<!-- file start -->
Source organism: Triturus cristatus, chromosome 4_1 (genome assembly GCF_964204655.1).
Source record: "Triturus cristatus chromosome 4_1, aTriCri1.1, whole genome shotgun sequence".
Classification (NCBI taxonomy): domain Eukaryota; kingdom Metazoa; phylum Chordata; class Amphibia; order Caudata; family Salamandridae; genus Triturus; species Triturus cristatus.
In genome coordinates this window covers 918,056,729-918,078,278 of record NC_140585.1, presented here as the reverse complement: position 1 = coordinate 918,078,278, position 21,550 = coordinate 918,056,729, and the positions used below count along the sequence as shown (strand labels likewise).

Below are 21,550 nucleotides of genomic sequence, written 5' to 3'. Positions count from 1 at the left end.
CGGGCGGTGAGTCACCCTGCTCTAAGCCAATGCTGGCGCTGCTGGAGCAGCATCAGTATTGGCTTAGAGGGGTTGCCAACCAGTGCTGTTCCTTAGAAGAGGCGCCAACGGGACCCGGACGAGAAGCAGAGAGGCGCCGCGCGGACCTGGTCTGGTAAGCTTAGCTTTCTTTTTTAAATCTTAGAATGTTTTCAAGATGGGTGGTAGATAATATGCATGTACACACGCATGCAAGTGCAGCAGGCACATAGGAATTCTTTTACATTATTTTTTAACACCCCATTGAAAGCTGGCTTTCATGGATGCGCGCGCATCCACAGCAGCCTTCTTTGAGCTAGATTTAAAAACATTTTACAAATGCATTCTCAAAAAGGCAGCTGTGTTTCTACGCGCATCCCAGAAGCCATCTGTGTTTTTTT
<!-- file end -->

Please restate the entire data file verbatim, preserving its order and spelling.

Source organism: Triturus cristatus, chromosome 4_1 (genome assembly GCF_964204655.1).
Source record: "Triturus cristatus chromosome 4_1, aTriCri1.1, whole genome shotgun sequence".
Classification (NCBI taxonomy): domain Eukaryota; kingdom Metazoa; phylum Chordata; class Amphibia; order Caudata; family Salamandridae; genus Triturus; species Triturus cristatus.
In genome coordinates this window covers 918,056,729-918,078,278 of record NC_140585.1, presented here as the reverse complement: position 1 = coordinate 918,078,278, position 21,550 = coordinate 918,056,729, and the positions used below count along the sequence as shown (strand labels likewise).

Below are 21,550 nucleotides of genomic sequence, written 5' to 3'. Positions count from 1 at the left end.
CGGGCGGTGAGTCACCCTGCTCTAAGCCAATGCTGGCGCTGCTGGAGCAGCATCAGTATTGGCTTAGAGGGGTTGCCAACCAGTGCTGTTCCTTAGAAGAGGCGCCAACGGGACCCGGACGAGAAGCAGAGAGGCGCCGCGCGGACCTGGTCTGGTAAGCTTAGCTTTCTTTTTTAAATCTTAGAATGTTTTCAAGATGGGTGGTAGATAATATGCATGTACACACGCATGCAAGTGCAGCAGGCACATAGGAATTCTTTTACATTATTTTTTAACACCCCATTGAAAGCTGGCTTTCATGGATGCGCGCGCATCCACAGCAGCCTTCTTTGAGCTAGATTTAAAAACATTTTACAAATGCATTCTCAAAAAGGCAGCTGTGTTTCTACGCGCATCCCAGAAGCCATCTGTGTTTTTTT